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distinct
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Oliver Twist
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distinct
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Oliver Twist
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  • ’Compose yourself, Bumble, and answer me distinctly.
  • As Mr. Bumble spoke, he raised his cane to the bill above him, and gave three distinct raps upon the words ’five pounds’: which were printed thereon in Roman capitals of gigantic size.
  • ’I says, at first, "This is illusion"; and was composing myself off to sleep, when I heerd the noise again, distinct.’
  • The speaker appeared to throw a boot-jack, or some such article, at the person he addressed, to rouse him from his slumbers: for the noise of a wooden body, falling violently, was heard; and then an indistinct muttering, as of a man between sleep and awake.
  • The young lady uttered a cry of surprise, and for a few moments they were so still that the listener could distinctly hear them breathe.
  • Oliver did see it in his mind’s eye as distinctly as if he had not altered his position; but he thought it better not to worry the kind old lady; so he smiled gently when she looked at him; and Mrs. Bedwin, satisfied that he felt more comfortable, salted and broke bits of toasted bread into the broth, with all the bustle befitting so solemn a preparation.
  • She was bending eagerly over the woman to hear her reply; but drew back, instinctively, as she once again rose, slowly and stiffly, into a sitting posture; then, clutching the coverlid with both hands, muttered some indistinct sounds in her throat, and fell lifeless on the bed.
  • He opened the closet, counted the teaspoons, weighed the sugar-tongs, closely inspected a silver milk-pot to ascertain that it was of the genuine metal, and, having satisfied his curiosity on these points, put on his cocked hat corner-wise, and danced with much gravity four distinct times round the table.
  • As he expressed himself to this effect, with assumed carelessness, he took a step or two nearer the concealed spy, as the latter could tell from the distinctness with which he heard him mutter, ’It must be he!’
  • A mist hung over the river, deepening the red glare of the fires that burnt upon the small craft moored off the different wharfs, and rendering darker and more indistinct the murky buildings on the banks.
  • The old crone tottered along the passages, and up the stairs, muttering some indistinct answers to the chidings of her companion; being at length compelled to pause for breath, she gave the light into her hand, and remained behind to follow as she might: while the more nimble superior made her way to the room where the sick woman lay.
  • When the room-door closed behind him, Mr. Grimwig lifted up his head, and converting one of the hind legs of his chair into a pivot, described three distinct circles with the assistance of his stick and the table; sitting in it all the time.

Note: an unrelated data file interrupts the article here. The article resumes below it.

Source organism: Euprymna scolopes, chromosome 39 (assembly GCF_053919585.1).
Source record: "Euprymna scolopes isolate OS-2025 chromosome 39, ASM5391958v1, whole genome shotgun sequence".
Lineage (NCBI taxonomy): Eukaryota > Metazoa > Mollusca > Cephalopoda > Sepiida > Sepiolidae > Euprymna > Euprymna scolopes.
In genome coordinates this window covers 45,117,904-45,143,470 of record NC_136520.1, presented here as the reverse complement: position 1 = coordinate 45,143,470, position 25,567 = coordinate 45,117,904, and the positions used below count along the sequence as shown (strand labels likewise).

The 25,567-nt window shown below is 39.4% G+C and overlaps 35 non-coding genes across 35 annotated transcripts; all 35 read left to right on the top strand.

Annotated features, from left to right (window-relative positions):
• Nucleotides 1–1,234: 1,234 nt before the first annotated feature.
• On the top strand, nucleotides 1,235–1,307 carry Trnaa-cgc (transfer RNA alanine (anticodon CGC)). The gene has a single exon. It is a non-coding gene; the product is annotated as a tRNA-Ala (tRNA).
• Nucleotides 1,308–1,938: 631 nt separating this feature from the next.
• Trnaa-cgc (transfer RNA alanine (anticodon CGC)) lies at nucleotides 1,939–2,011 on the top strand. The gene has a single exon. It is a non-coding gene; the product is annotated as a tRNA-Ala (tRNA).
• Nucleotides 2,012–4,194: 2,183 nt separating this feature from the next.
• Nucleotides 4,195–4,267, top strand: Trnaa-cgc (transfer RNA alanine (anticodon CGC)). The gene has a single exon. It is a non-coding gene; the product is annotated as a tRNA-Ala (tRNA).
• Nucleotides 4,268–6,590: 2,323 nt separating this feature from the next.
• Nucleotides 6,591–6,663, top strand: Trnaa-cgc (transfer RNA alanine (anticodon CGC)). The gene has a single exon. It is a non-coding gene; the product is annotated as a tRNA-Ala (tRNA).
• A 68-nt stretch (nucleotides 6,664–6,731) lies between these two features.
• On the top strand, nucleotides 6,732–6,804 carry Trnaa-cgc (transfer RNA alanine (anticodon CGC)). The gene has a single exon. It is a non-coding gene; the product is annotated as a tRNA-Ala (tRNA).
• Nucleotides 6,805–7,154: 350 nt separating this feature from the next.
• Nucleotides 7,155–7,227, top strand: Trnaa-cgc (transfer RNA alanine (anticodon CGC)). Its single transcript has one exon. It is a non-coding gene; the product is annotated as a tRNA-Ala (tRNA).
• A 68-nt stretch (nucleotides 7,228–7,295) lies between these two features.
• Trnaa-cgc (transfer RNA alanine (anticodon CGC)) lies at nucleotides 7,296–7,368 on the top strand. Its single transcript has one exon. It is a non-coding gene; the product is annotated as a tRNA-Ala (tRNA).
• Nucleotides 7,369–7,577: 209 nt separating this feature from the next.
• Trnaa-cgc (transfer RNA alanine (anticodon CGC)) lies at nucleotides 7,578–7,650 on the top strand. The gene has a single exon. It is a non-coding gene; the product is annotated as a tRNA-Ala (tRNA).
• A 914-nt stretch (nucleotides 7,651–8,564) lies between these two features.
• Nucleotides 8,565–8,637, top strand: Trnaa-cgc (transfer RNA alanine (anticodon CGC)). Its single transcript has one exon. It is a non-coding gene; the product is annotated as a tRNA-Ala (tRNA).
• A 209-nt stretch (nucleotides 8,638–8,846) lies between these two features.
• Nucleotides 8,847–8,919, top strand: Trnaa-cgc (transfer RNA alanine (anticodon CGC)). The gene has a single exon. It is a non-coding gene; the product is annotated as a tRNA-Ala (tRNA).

• …permitted to listen to, and console his mind with, a general supplication of the boys, containing a special clause, therein inserted by authority of the board, in which they entreated to be made good, virtuous, contented, and obedient, and to be guarded from the sins and vices of Oliver Twist: whom the supplication distinctly set forth to be under the exclusive patronage and protection of the powers of wickedness, and an article direct from the manufactory of the very Devil himself.
  • That Oliver Twist was moved to resignation by the example of these good people, I cannot, although I am his biographer, undertake to affirm with any degree of confidence; but I can most distinctly say, that for many months he continued meekly to submit to the domination and ill-treatment of Noah Claypole: who used him far worse than before, now that his jealousy was roused by seeing the new boy promoted to the black stick and hatband, while he, the old one, remained stationary in the…
  • At times, he turned his eyes sharply upon them to observe the effect of the slightest featherweight in his favour; and when the points against him were stated with terrible distinctness, looked towards his counsel, in mute appeal that he would, even then, urge something in his behalf.
  • He stood there, in all this glare of living light, with one hand resting on the wooden slab before him, the other held to his ear, and his head thrust forward to enable him to catch with greater distinctness every word that fell from the presiding judge, who was delivering his charge to the jury.
  • …undrawing a small curtain which concealed a single pane of glass fixed in the wall of the last-named apartment, about five feet from its flooring, could not only look down upon any guests in the back-room without any great hazard of being observed (the glass being in a dark angle of the wall, between which and a large upright beam the observer had to thrust himself), but could, by applying his ear to the partition, ascertain with tolerable distinctness, their subject of conversation.
  • …indeed being rather to lengthen the distance, by various circumlocutions and discursive staggerings, like unto those in which drunken men under the pressure of a too mighty flow of ideas, are prone to indulge); still, I do mean to say, and do say distinctly, that it is the invariable practice of many mighty philosophers, in carrying out their theories, to evince great wisdom and foresight in providing against every possible contingency which can be supposed at all likely to affect…

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  • Martinez and his colleagues identified 21 distinct emotions made by the human face.
  • Two distinct brain networks guide our judgments.

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